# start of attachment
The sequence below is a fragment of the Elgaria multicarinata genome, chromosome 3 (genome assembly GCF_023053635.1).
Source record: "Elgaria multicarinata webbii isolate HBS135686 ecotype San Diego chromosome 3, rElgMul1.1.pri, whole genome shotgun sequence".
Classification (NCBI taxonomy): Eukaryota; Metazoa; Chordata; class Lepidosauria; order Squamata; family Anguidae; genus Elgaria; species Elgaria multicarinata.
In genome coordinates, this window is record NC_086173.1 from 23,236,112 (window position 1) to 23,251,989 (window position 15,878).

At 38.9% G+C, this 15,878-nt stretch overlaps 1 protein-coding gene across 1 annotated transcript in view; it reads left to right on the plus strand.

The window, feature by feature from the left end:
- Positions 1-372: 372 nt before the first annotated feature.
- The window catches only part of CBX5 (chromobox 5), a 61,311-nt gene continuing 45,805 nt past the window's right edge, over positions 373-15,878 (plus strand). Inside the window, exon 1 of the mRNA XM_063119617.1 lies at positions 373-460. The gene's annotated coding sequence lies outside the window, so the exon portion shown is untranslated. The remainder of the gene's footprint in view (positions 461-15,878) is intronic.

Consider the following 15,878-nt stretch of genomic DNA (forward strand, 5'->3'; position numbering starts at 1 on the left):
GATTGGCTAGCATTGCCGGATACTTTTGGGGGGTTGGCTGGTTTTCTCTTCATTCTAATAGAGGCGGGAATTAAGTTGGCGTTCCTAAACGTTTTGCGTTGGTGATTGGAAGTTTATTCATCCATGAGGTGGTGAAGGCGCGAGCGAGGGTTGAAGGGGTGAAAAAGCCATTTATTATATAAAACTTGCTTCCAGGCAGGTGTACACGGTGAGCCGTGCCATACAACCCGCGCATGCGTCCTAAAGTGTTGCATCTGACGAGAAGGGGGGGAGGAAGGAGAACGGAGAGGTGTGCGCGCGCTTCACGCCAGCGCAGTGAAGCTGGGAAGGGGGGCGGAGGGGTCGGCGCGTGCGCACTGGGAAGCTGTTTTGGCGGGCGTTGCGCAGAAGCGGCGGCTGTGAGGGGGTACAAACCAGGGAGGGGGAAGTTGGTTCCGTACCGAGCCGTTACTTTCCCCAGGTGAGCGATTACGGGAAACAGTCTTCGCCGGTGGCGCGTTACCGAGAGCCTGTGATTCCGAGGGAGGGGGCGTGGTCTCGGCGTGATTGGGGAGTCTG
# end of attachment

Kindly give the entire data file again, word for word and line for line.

The sequence below is a fragment of the Elgaria multicarinata genome, chromosome 3 (genome assembly GCF_023053635.1).
Source record: "Elgaria multicarinata webbii isolate HBS135686 ecotype San Diego chromosome 3, rElgMul1.1.pri, whole genome shotgun sequence".
Classification (NCBI taxonomy): Eukaryota; Metazoa; Chordata; class Lepidosauria; order Squamata; family Anguidae; genus Elgaria; species Elgaria multicarinata.
In genome coordinates, this window is record NC_086173.1 from 23,236,112 (window position 1) to 23,251,989 (window position 15,878).

At 38.9% G+C, this 15,878-nt stretch overlaps 1 protein-coding gene across 1 annotated transcript in view; it reads left to right on the plus strand.

The window, feature by feature from the left end:
- Positions 1-372: 372 nt before the first annotated feature.
- The window catches only part of CBX5 (chromobox 5), a 61,311-nt gene continuing 45,805 nt past the window's right edge, over positions 373-15,878 (plus strand). Inside the window, exon 1 of the mRNA XM_063119617.1 lies at positions 373-460. The gene's annotated coding sequence lies outside the window, so the exon portion shown is untranslated. The remainder of the gene's footprint in view (positions 461-15,878) is intronic.

Consider the following 15,878-nt stretch of genomic DNA (forward strand, 5'->3'; position numbering starts at 1 on the left):
GATTGGCTAGCATTGCCGGATACTTTTGGGGGGTTGGCTGGTTTTCTCTTCATTCTAATAGAGGCGGGAATTAAGTTGGCGTTCCTAAACGTTTTGCGTTGGTGATTGGAAGTTTATTCATCCATGAGGTGGTGAAGGCGCGAGCGAGGGTTGAAGGGGTGAAAAAGCCATTTATTATATAAAACTTGCTTCCAGGCAGGTGTACACGGTGAGCCGTGCCATACAACCCGCGCATGCGTCCTAAAGTGTTGCATCTGACGAGAAGGGGGGGAGGAAGGAGAACGGAGAGGTGTGCGCGCGCTTCACGCCAGCGCAGTGAAGCTGGGAAGGGGGGCGGAGGGGTCGGCGCGTGCGCACTGGGAAGCTGTTTTGGCGGGCGTTGCGCAGAAGCGGCGGCTGTGAGGGGGTACAAACCAGGGAGGGGGAAGTTGGTTCCGTACCGAGCCGTTACTTTCCCCAGGTGAGCGATTACGGGAAACAGTCTTCGCCGGTGGCGCGTTACCGAGAGCCTGTGATTCCGAGGGAGGGGGCGTGGTCTCGGCGTGATTGGGGAGTCTG